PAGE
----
It is said that Purulia, located on the east part of the Chota Nagpur plateau and carved out of Manbhum district, is just another backward place in rural India. In fact, it may be kinder to describe it as a neglected place, and a place that despite the hardships endured by its inhabitants, is rich in culture and tradition.
During my several visits to Purulia, I became overwhelmed by the diversity of its traditional culture and natural landscape. Unfortunately, alongside this there is still a lot of suffering in the daily life of Purulia’s inhabitants; the condition of economy, transport system and agricultural cultivation is not worthy of mention. Geographically it is in an area of low rainfall. People have to migrate to nearby towns to scrape a living by hard labour. Education and health facilities are also in a very sorry state and students and patients travel miles for basic facilities. Water is also in scarce supply. In the scorching heat of the sun, women carrying water containers on their heads toward distant rivers is a common sight.
While traveling in Purulia, I visited several villages and tribal colonies and the majority of them are in this same sorry state. In spite of all these sufferings, however, people are very rich in their traditional culture but the economic condition has sadly become a barrier to progression. The government and some NGOs are taking steps towards improving the basic quality of life in Purulia, but this is not enough.
In normal parlance, a diary is a place one writes down experiences or feelings at regular intervals. My Purulia Diary is, however, slightly different from such a concept. I am a suburban Indian brought up in a lower middle class family. From childhood my surroundings left a deep impact on my life and to this day I am enchanted by the intimacy of nature and simple living. This makes it possible for me to explore what I have come to recognise as my ancestry. After finishing school, I had to migrate from the leisurely outskirts of town to a busy life in the city for my higher studies. The city engulfed the large canvas of boundless sky, silent moments of my home, noisy wings of the pigeons, innocence and my dreamy nights. Since then I have been trying to relate my inner world with the fast outer world. From childhood I felt it very difficult to express my feelings properly to others – either by talking or writing.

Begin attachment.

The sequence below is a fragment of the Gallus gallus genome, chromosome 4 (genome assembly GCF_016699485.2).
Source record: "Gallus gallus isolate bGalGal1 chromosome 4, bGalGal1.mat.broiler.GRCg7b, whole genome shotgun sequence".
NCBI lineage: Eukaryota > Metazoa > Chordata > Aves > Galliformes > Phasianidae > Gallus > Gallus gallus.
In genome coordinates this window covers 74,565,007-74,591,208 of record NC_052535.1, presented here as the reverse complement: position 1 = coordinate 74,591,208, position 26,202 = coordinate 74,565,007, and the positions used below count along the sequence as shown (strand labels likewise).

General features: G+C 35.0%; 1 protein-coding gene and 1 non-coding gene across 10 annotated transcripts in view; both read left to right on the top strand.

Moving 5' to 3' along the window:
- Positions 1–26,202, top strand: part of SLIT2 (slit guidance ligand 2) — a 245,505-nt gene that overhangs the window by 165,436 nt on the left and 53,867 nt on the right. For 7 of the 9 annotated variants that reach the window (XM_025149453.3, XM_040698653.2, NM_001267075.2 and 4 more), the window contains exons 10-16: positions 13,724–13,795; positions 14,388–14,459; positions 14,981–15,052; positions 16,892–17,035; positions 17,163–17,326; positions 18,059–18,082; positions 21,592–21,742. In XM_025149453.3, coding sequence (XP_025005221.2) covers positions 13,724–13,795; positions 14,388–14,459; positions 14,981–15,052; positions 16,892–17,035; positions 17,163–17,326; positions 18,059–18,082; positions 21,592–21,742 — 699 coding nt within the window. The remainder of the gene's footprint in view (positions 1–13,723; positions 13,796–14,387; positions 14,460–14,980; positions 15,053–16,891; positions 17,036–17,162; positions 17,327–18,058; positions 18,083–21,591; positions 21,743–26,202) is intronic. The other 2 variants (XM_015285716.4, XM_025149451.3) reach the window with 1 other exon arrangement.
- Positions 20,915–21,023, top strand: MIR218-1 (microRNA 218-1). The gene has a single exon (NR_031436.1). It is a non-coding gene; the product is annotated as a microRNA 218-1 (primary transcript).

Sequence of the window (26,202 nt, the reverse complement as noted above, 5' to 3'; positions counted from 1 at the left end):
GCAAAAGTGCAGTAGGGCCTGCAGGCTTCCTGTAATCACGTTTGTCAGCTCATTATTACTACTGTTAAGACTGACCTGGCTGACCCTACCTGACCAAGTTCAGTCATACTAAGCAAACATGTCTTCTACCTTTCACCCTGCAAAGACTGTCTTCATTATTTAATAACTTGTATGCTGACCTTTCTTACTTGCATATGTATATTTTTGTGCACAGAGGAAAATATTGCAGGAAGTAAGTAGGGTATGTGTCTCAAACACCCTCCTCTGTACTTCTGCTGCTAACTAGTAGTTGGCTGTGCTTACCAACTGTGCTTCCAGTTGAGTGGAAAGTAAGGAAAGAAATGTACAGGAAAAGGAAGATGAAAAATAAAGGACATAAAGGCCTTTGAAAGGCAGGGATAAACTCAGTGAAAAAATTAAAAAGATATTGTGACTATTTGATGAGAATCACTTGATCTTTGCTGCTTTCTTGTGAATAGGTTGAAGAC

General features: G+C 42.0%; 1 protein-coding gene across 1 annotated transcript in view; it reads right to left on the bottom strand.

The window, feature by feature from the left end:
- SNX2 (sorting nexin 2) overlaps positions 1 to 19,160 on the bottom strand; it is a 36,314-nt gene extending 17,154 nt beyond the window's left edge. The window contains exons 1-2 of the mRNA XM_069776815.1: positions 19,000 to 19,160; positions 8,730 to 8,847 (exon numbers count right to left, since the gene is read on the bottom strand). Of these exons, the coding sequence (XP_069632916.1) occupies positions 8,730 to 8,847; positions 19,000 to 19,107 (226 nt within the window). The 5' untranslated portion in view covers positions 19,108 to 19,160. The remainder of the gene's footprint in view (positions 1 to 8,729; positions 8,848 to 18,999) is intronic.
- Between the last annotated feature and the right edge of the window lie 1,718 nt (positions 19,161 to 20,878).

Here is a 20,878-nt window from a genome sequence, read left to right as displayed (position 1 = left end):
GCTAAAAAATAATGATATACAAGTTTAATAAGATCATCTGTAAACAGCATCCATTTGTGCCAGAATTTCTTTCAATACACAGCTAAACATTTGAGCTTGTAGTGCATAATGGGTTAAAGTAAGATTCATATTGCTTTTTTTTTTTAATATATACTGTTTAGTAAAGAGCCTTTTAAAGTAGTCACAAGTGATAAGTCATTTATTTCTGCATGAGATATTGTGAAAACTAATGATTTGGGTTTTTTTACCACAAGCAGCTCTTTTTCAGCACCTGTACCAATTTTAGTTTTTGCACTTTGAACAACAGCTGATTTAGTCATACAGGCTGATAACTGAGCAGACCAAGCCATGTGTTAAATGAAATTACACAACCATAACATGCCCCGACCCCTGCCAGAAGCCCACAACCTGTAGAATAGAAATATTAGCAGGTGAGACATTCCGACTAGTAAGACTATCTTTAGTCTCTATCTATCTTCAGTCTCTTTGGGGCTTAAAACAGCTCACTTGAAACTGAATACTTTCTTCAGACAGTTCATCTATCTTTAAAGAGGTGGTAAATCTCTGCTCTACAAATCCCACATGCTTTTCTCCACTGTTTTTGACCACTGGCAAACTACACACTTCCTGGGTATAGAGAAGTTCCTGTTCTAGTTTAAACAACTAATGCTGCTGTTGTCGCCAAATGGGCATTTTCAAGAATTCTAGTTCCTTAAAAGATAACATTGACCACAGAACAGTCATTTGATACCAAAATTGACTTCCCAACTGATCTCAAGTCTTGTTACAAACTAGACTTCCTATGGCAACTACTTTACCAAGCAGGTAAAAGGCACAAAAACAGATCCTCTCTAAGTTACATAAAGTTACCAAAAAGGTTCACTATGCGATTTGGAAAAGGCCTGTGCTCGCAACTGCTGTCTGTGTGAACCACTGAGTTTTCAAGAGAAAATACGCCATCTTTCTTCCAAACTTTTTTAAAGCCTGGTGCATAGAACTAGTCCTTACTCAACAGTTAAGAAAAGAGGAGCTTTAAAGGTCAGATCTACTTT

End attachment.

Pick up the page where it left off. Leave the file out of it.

As a simple human being and visitor to Purulia, sometimes I felt very feeble for not being able to contribute any real help to the people there. I want to be a voice amongst these people and this state of mind urges me to photograph my feelings and my experiences.
– Subrata Biswas